We were kicked out of our apartment on Friday.
Forced to set up camp in an empty studio nearby, we gathered together some essentials – crib, air mattress, toiletries, towels, basic kitchen utensils, and books – and made home in our temporary residence.
It wasn’t that bad of a space, really. It had a view of the western sky, which on that particular evening lit up with the bright red glow of the sunset. Big windows let in a pleasant breeze. The shower worked.
But it wasn’t home. Things were different. Our usual way of living was disrupted.
There was more noise. With the windows facing the alley and the nearby train station, the noise of cars and trains rushing by echoed in the empty space of the studio. I wasn’t able to get the same peace and quiet that I’d grown used to.
Our evening activities had to change. Because of the small space, our daughter’s crib was in the same room as us. While we normally stay up for a while after she goes to bed, that wasn’t an option. If we made too much noise, we’d wake her up. I had to think differently about how I used my evening.
The oven was smaller. When we went to bake a pizza in it, the pan didn’t fit in the oven. We had to switch pans. I realized just how well our kitchen worked for us in the other apartment.
Sleeping was different. The air mattress wasn’t what I was used to sleeping on. I tossed and turned throughout the night. I woke up the next morning tired. I was thankful for the comfortable mattress we normally sleep on.
With each disruption, I gained a new awareness of my patterns, habits, and preferences. I became an observer to my way of life.
Not all disruptions are as big as moving apartment. A month ago, for example, I changed the default welcome page on my web browser.
It used to display a list of links to frequently viewed websites. But whenever I’d open a new tab, I’d click on one of those links without thinking – even if I’d originally meant to go to a different site. The default response caused distraction – costing me time that I had intended to use for work.
So I set my web browser to open a blank page instead. For the next couple weeks, as I’d open a new tab, my hand moved the mouse to where the link used to be for my email or other site. But the page was blank. My only option was to click to the address bar and type in the site I wanted to visit.
The interruption in my pattern made me aware of what I was doing. Each time, I had the chance to decide whether that behavior was worthwhile or not.
So many of our actions happen on autopilot. They’re habits deeply ingrained into our minds. We’re not aware of what we’re doing. We just do.
In some ways, this is a good thing. If we had to constantly think about every little action, we’d get overwhelmed. With too much to decide, we’d become paralyzed and decide to do nothing.
The trouble is, there are many habits that aren’t helpful. To make things worse, we often aren’t even aware of them. They slip by our notice.
Since we’re not paying attention, we’re not able to change them.
One powerful way of focusing your attention is to disrupt your patterns. Force yourself out of the familiar and push your mind to think about what’s happening. In that awareness, you can see things in a different light.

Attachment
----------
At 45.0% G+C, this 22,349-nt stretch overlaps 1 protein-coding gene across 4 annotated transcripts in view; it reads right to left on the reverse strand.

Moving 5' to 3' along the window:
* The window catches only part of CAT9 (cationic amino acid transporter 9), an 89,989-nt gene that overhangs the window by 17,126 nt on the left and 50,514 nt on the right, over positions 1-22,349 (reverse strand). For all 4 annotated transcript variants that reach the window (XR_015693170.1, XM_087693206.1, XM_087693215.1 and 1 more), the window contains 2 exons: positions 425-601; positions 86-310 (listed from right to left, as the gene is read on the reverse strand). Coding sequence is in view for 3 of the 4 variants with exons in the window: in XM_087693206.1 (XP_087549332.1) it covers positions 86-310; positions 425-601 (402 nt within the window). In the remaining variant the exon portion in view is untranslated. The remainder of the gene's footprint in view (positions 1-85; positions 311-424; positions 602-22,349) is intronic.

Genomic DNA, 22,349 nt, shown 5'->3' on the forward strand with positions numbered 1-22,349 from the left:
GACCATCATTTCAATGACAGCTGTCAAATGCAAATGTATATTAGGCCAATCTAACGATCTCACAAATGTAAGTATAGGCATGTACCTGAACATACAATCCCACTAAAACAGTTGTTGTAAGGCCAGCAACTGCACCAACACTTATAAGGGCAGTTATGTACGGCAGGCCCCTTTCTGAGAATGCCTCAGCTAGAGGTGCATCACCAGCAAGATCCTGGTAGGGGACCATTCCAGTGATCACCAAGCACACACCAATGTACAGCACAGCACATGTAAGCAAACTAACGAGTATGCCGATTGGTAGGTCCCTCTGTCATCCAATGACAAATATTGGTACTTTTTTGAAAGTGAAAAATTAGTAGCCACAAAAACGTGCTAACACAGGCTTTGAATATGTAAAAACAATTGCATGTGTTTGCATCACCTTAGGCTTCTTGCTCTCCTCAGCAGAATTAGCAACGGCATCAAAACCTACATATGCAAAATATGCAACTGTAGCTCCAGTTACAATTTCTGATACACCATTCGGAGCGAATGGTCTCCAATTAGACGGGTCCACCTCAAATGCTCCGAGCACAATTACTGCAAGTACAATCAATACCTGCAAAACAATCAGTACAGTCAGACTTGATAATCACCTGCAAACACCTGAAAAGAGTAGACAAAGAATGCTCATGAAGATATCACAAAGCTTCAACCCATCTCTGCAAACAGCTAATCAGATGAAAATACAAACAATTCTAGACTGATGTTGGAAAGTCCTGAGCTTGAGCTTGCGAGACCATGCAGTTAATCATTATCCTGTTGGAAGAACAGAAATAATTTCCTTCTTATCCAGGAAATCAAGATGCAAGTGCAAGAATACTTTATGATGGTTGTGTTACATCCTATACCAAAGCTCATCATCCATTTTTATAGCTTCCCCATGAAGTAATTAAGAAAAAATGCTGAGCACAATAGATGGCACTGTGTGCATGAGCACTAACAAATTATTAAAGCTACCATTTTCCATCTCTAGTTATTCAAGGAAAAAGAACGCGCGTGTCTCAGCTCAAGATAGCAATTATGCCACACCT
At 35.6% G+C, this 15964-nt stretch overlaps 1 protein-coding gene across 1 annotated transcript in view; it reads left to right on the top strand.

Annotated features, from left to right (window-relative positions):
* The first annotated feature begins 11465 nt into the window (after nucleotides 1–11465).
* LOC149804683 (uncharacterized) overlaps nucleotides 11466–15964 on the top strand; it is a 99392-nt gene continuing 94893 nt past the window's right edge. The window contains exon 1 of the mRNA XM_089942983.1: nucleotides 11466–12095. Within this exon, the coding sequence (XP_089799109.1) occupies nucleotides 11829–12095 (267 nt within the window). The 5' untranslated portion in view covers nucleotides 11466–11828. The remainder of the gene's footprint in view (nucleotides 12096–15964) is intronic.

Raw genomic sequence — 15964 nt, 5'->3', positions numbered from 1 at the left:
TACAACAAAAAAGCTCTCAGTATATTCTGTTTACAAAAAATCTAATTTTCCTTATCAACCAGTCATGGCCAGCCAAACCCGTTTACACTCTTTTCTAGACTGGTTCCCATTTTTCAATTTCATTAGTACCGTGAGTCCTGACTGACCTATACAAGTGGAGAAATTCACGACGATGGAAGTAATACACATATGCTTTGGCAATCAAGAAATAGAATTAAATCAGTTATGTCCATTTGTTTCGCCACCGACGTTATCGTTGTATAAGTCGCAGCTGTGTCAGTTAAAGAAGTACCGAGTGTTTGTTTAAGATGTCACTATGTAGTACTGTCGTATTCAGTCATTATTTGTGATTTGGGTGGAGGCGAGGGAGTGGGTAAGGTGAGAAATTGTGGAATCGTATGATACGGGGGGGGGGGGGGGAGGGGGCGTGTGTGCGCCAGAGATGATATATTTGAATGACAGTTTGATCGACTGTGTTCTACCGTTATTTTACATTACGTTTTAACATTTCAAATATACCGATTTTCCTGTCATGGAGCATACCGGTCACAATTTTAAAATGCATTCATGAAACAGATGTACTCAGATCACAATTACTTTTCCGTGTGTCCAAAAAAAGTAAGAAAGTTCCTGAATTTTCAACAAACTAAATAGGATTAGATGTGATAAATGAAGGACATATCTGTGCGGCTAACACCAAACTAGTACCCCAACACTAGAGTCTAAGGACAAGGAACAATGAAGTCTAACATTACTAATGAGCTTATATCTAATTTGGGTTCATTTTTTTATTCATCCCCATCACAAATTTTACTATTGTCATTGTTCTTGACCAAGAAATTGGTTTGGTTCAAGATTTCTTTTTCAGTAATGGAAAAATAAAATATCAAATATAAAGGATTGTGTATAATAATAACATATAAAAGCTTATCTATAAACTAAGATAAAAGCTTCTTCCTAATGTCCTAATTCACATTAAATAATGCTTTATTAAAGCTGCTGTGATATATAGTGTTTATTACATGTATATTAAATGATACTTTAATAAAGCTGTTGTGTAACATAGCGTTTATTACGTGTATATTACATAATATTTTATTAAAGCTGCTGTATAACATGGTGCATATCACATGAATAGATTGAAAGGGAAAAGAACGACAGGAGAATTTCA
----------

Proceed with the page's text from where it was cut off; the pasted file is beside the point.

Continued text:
There are a variety of ways you can create that awareness.
Mediation. As you sit, direct your attention to your breathing – something you normally don’t pay attention to. Naturally, your mind will want to go off in a multitude of other directions. Focusing on breathing is a different pattern. And by noticing where your mind wants to go, you gain awareness.
Reading. In particular, read books that support a different viewpoint than yours or view life through a different lens. You notice what conflicts with your opinion. By asking yourself why it offends you, you learn.
Hanging out with different people. If everyone thinks the same as you do, it only serves to reinforce your current beliefs. But by being around those who have opposing viewpoints or work in other industries, you can start to see that what you take for granted as truth is not considered true by many others.
Rearranging your space. Normally, it’s helpful be able to find things quickly when you need them. But by moving things around, you can add an extra awareness to what you reach for when you’re on autopilot. Even small tweaks can make you pause and think.
Adjusting your food. For a short period of time, place artificial restrictions on your diet – remove sugar, remove grains, be vegetarian. See how you crave certain foods. Notice how your body feels – good or bad. Then when the experiment is over, make the needed changes to your regular diet.
Traveling. Everything becomes different. You don’t speak the language. You don’t see things the same way as those around you. Things aren’t in the same place you’re used to finding them. Tasks and activities that used to be ordinary back home, now require thought and focus.
The ability to be an observer of your own behavior gives you power. Armed with new knowledge and understanding, you can act in a deliberate and informed manner.
What about you? What patterns in your life can you disrupt?
A day later, we were able to move back into our apartment. The building maintenance had finished their repairs – fixing the shower, patching the paint on the walls, and a doing a number of other overdue items. We moved our belongings out of the studio down the hall and back to our place.
Home again, life started returning to normal. But this time, I had added awareness.